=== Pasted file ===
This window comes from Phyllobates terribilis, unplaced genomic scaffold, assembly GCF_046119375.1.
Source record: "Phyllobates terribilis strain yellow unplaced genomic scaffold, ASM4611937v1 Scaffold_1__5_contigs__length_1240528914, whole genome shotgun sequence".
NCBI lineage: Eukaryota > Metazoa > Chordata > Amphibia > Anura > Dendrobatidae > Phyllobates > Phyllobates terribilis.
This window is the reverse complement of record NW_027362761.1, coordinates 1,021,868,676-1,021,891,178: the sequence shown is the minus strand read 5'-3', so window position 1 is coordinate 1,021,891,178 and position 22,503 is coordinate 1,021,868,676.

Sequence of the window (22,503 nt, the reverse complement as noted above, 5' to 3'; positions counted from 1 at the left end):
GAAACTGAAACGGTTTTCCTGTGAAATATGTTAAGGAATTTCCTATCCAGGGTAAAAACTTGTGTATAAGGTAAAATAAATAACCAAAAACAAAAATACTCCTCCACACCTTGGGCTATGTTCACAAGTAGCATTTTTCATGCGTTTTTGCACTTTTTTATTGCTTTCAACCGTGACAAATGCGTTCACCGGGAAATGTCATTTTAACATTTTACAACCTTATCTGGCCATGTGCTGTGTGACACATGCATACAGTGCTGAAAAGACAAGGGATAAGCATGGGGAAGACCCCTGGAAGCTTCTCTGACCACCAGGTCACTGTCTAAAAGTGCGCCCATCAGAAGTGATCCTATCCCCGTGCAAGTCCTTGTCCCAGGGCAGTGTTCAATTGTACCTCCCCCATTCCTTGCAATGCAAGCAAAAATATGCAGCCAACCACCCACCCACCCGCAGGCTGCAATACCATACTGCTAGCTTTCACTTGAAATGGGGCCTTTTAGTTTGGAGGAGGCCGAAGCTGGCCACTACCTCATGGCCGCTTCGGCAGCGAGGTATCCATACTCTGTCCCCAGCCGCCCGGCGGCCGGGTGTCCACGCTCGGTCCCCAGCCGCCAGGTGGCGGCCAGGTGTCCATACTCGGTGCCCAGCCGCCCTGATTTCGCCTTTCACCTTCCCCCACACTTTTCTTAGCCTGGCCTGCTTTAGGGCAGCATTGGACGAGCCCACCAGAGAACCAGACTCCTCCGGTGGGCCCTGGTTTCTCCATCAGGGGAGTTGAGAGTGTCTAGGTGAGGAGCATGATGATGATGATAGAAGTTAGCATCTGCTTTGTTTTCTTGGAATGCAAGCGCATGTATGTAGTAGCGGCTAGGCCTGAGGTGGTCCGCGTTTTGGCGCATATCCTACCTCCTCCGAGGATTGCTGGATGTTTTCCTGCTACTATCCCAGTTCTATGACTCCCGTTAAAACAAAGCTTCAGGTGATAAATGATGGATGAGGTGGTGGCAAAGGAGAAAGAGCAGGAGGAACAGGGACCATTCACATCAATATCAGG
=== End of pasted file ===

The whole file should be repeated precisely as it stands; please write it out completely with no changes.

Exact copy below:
This window comes from Phyllobates terribilis, unplaced genomic scaffold, assembly GCF_046119375.1.
Source record: "Phyllobates terribilis strain yellow unplaced genomic scaffold, ASM4611937v1 Scaffold_1__5_contigs__length_1240528914, whole genome shotgun sequence".
NCBI lineage: Eukaryota > Metazoa > Chordata > Amphibia > Anura > Dendrobatidae > Phyllobates > Phyllobates terribilis.
This window is the reverse complement of record NW_027362761.1, coordinates 1,021,868,676-1,021,891,178: the sequence shown is the minus strand read 5'-3', so window position 1 is coordinate 1,021,891,178 and position 22,503 is coordinate 1,021,868,676.

Sequence of the window (22,503 nt, the reverse complement as noted above, 5' to 3'; positions counted from 1 at the left end):
GAAACTGAAACGGTTTTCCTGTGAAATATGTTAAGGAATTTCCTATCCAGGGTAAAAACTTGTGTATAAGGTAAAATAAATAACCAAAAACAAAAATACTCCTCCACACCTTGGGCTATGTTCACAAGTAGCATTTTTCATGCGTTTTTGCACTTTTTTATTGCTTTCAACCGTGACAAATGCGTTCACCGGGAAATGTCATTTTAACATTTTACAACCTTATCTGGCCATGTGCTGTGTGACACATGCATACAGTGCTGAAAAGACAAGGGATAAGCATGGGGAAGACCCCTGGAAGCTTCTCTGACCACCAGGTCACTGTCTAAAAGTGCGCCCATCAGAAGTGATCCTATCCCCGTGCAAGTCCTTGTCCCAGGGCAGTGTTCAATTGTACCTCCCCCATTCCTTGCAATGCAAGCAAAAATATGCAGCCAACCACCCACCCACCCGCAGGCTGCAATACCATACTGCTAGCTTTCACTTGAAATGGGGCCTTTTAGTTTGGAGGAGGCCGAAGCTGGCCACTACCTCATGGCCGCTTCGGCAGCGAGGTATCCATACTCTGTCCCCAGCCGCCCGGCGGCCGGGTGTCCACGCTCGGTCCCCAGCCGCCAGGTGGCGGCCAGGTGTCCATACTCGGTGCCCAGCCGCCCTGATTTCGCCTTTCACCTTCCCCCACACTTTTCTTAGCCTGGCCTGCTTTAGGGCAGCATTGGACGAGCCCACCAGAGAACCAGACTCCTCCGGTGGGCCCTGGTTTCTCCATCAGGGGAGTTGAGAGTGTCTAGGTGAGGAGCATGATGATGATGATAGAAGTTAGCATCTGCTTTGTTTTCTTGGAATGCAAGCGCATGTATGTAGTAGCGGCTAGGCCTGAGGTGGTCCGCGTTTTGGCGCATATCCTACCTCCTCCGAGGATTGCTGGATGTTTTCCTGCTACTATCCCAGTTCTATGACTCCCGTTAAAACAAAGCTTCAGGTGATAAATGATGGATGAGGTGGTGGCAAAGGAGAAAGAGCAGGAGGAACAGGGACCATTCACATCAATATCAGG